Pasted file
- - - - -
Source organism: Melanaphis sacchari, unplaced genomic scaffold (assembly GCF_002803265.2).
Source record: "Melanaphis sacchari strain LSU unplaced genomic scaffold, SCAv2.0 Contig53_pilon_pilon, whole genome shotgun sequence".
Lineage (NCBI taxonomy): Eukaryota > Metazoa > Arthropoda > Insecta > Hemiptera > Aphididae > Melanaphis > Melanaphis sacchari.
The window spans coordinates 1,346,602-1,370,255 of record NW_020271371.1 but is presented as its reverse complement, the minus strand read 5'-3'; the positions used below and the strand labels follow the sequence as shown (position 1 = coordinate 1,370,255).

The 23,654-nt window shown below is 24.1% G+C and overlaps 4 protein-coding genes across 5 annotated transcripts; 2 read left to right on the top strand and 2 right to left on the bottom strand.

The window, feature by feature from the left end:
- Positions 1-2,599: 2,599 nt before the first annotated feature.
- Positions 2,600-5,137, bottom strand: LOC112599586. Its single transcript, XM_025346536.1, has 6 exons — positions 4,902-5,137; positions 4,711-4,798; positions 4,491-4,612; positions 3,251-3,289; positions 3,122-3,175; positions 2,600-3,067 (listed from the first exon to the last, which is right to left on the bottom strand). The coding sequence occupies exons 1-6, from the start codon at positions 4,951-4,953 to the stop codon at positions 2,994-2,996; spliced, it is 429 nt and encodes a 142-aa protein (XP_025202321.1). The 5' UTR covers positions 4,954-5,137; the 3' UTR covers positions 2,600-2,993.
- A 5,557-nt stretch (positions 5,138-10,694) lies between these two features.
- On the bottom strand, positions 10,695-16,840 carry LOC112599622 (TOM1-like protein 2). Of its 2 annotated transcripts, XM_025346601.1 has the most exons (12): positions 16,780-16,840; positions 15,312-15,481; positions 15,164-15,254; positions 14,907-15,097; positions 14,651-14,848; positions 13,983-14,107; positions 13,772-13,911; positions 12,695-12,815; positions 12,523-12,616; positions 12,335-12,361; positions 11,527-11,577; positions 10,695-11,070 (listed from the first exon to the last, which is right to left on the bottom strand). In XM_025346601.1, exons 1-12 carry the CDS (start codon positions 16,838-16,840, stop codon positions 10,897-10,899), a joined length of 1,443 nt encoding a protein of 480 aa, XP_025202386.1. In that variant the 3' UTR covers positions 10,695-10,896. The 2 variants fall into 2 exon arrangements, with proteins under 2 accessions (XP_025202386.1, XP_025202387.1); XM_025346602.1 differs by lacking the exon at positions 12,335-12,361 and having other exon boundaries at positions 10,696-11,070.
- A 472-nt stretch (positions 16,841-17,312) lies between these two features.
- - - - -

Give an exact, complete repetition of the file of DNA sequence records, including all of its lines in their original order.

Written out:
Source organism: Melanaphis sacchari, unplaced genomic scaffold (assembly GCF_002803265.2).
Source record: "Melanaphis sacchari strain LSU unplaced genomic scaffold, SCAv2.0 Contig53_pilon_pilon, whole genome shotgun sequence".
Lineage (NCBI taxonomy): Eukaryota > Metazoa > Arthropoda > Insecta > Hemiptera > Aphididae > Melanaphis > Melanaphis sacchari.
The window spans coordinates 1,346,602-1,370,255 of record NW_020271371.1 but is presented as its reverse complement, the minus strand read 5'-3'; the positions used below and the strand labels follow the sequence as shown (position 1 = coordinate 1,370,255).

The 23,654-nt window shown below is 24.1% G+C and overlaps 4 protein-coding genes across 5 annotated transcripts; 2 read left to right on the top strand and 2 right to left on the bottom strand.

The window, feature by feature from the left end:
- Positions 1-2,599: 2,599 nt before the first annotated feature.
- Positions 2,600-5,137, bottom strand: LOC112599586. Its single transcript, XM_025346536.1, has 6 exons — positions 4,902-5,137; positions 4,711-4,798; positions 4,491-4,612; positions 3,251-3,289; positions 3,122-3,175; positions 2,600-3,067 (listed from the first exon to the last, which is right to left on the bottom strand). The coding sequence occupies exons 1-6, from the start codon at positions 4,951-4,953 to the stop codon at positions 2,994-2,996; spliced, it is 429 nt and encodes a 142-aa protein (XP_025202321.1). The 5' UTR covers positions 4,954-5,137; the 3' UTR covers positions 2,600-2,993.
- A 5,557-nt stretch (positions 5,138-10,694) lies between these two features.
- On the bottom strand, positions 10,695-16,840 carry LOC112599622 (TOM1-like protein 2). Of its 2 annotated transcripts, XM_025346601.1 has the most exons (12): positions 16,780-16,840; positions 15,312-15,481; positions 15,164-15,254; positions 14,907-15,097; positions 14,651-14,848; positions 13,983-14,107; positions 13,772-13,911; positions 12,695-12,815; positions 12,523-12,616; positions 12,335-12,361; positions 11,527-11,577; positions 10,695-11,070 (listed from the first exon to the last, which is right to left on the bottom strand). In XM_025346601.1, exons 1-12 carry the CDS (start codon positions 16,838-16,840, stop codon positions 10,897-10,899), a joined length of 1,443 nt encoding a protein of 480 aa, XP_025202386.1. In that variant the 3' UTR covers positions 10,695-10,896. The 2 variants fall into 2 exon arrangements, with proteins under 2 accessions (XP_025202386.1, XP_025202387.1); XM_025346602.1 differs by lacking the exon at positions 12,335-12,361 and having other exon boundaries at positions 10,696-11,070.
- A 472-nt stretch (positions 16,841-17,312) lies between these two features.